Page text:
ATLANTA (AP) -- A federal appeals court has upheld Georgia's law banning guns in churches and other places of worship.
The 11th U.S. Circuit Court of Appeals decision, published Friday, upholds a lower court's dismissal of a lawsuit challenging the law.
The lawsuit was filed by a gun rights organization -- GeorgiaCarry.org -- and the Rev. Jonathan Wilkins of the Baptist Tabernacle of Thomaston. Wilkins had said he wanted to have a gun for protection while working late in the church office.
The 11th Circuit rejected arguments that Georgia's ban violates the plaintiffs' First Amendment right to freedom of religion and Second Amendment right to bear arms.
John Monroe, a lawyer for Georgia Carry, said Monday the plaintiffs hadn't decided whether to appeal to the U.S. Supreme Court. The lawsuit centered on a long-running fight between gun owners and state lawmakers over where firearms are allowed. Most gun rights advocates cheered when Georgia lawmakers lifted restrictions in 2010 that had long banned them from bringing their weapons into public gatherings.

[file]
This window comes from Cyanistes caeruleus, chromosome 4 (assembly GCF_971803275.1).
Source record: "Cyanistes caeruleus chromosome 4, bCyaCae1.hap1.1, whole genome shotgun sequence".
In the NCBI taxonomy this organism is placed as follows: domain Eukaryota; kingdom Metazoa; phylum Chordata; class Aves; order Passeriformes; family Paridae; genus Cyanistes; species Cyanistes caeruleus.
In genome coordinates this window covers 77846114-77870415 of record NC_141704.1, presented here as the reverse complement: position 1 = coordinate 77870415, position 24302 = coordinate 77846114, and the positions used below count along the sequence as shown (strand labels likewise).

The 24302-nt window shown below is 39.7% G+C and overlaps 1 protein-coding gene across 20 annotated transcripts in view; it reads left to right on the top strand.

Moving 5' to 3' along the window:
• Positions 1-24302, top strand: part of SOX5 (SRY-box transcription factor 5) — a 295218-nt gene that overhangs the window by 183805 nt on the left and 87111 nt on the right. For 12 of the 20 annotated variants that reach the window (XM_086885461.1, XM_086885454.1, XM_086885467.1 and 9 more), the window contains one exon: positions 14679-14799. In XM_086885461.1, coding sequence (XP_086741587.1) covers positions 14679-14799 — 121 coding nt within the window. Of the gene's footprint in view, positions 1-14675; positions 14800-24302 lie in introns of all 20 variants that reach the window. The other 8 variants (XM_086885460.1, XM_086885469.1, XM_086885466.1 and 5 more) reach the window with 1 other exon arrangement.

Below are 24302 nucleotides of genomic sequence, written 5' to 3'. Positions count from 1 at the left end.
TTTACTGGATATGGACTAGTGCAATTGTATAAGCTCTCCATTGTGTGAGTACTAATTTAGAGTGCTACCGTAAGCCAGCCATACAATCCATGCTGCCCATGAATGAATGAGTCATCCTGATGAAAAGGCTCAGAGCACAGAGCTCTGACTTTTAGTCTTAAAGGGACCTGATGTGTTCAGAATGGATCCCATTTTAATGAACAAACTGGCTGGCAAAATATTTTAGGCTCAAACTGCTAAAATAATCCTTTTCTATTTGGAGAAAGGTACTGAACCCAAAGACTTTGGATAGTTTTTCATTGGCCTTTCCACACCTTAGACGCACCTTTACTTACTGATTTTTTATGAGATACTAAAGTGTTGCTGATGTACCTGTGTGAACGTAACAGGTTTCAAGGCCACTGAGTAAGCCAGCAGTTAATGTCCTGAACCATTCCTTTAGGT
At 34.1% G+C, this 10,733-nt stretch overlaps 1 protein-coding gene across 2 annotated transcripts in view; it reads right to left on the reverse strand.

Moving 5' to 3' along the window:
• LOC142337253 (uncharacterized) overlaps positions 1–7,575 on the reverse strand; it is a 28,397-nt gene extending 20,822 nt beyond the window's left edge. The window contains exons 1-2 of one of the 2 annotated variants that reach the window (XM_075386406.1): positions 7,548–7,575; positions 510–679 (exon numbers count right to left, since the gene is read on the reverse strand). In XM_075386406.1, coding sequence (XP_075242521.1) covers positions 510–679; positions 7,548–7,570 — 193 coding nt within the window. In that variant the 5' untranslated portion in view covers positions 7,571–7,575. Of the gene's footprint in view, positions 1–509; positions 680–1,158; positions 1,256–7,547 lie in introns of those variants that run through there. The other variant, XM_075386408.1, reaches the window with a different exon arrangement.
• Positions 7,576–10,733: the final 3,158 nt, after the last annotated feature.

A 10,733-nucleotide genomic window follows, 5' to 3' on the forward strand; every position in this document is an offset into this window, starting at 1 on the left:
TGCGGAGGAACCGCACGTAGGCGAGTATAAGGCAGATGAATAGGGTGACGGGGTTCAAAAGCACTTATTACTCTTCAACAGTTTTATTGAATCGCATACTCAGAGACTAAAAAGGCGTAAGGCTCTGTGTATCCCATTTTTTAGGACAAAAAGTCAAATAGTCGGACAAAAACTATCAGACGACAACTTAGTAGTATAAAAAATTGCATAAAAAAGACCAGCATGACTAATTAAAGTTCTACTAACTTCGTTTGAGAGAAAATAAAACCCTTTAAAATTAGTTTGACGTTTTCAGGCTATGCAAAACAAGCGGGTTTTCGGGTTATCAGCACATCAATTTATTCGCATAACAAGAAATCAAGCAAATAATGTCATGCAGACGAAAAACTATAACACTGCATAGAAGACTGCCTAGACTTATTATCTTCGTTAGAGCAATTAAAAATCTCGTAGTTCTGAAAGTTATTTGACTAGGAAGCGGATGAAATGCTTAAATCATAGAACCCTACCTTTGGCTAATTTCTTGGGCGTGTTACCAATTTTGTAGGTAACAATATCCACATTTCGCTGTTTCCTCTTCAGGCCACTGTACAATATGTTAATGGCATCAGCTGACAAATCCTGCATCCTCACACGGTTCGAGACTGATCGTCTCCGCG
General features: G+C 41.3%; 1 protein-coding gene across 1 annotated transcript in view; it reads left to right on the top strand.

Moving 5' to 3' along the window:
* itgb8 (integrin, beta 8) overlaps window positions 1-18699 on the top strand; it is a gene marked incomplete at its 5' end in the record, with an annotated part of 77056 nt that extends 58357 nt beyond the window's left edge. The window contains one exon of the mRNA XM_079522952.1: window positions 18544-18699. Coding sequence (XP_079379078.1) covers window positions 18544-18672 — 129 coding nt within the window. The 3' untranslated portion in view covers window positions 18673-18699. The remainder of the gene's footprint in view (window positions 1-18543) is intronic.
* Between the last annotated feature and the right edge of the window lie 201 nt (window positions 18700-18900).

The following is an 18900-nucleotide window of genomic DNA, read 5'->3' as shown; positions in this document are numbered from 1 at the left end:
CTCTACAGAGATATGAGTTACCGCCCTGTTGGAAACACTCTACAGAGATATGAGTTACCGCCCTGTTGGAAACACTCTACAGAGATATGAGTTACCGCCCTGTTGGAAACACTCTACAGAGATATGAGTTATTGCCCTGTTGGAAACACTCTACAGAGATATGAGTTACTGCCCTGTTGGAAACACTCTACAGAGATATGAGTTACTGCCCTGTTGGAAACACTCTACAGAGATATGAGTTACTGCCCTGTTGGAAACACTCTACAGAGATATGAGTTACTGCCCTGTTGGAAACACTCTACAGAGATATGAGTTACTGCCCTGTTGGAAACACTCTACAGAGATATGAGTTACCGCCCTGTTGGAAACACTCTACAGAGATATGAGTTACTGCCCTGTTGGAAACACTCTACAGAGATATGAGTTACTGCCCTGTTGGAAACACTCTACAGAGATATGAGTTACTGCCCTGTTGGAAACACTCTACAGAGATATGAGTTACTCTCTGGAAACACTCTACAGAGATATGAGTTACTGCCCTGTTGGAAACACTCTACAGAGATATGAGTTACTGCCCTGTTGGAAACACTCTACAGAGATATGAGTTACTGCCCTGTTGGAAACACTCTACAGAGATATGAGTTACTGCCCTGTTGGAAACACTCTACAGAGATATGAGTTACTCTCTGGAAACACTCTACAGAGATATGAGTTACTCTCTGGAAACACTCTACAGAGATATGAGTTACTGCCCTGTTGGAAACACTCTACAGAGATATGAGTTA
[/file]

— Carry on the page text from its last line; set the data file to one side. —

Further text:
Critics of the law argue that churches shouldn't be covered by the restrictions, which mostly apply to public buildings.
(Copyright 2012 by The Associated Press. All Rights Reserved.)
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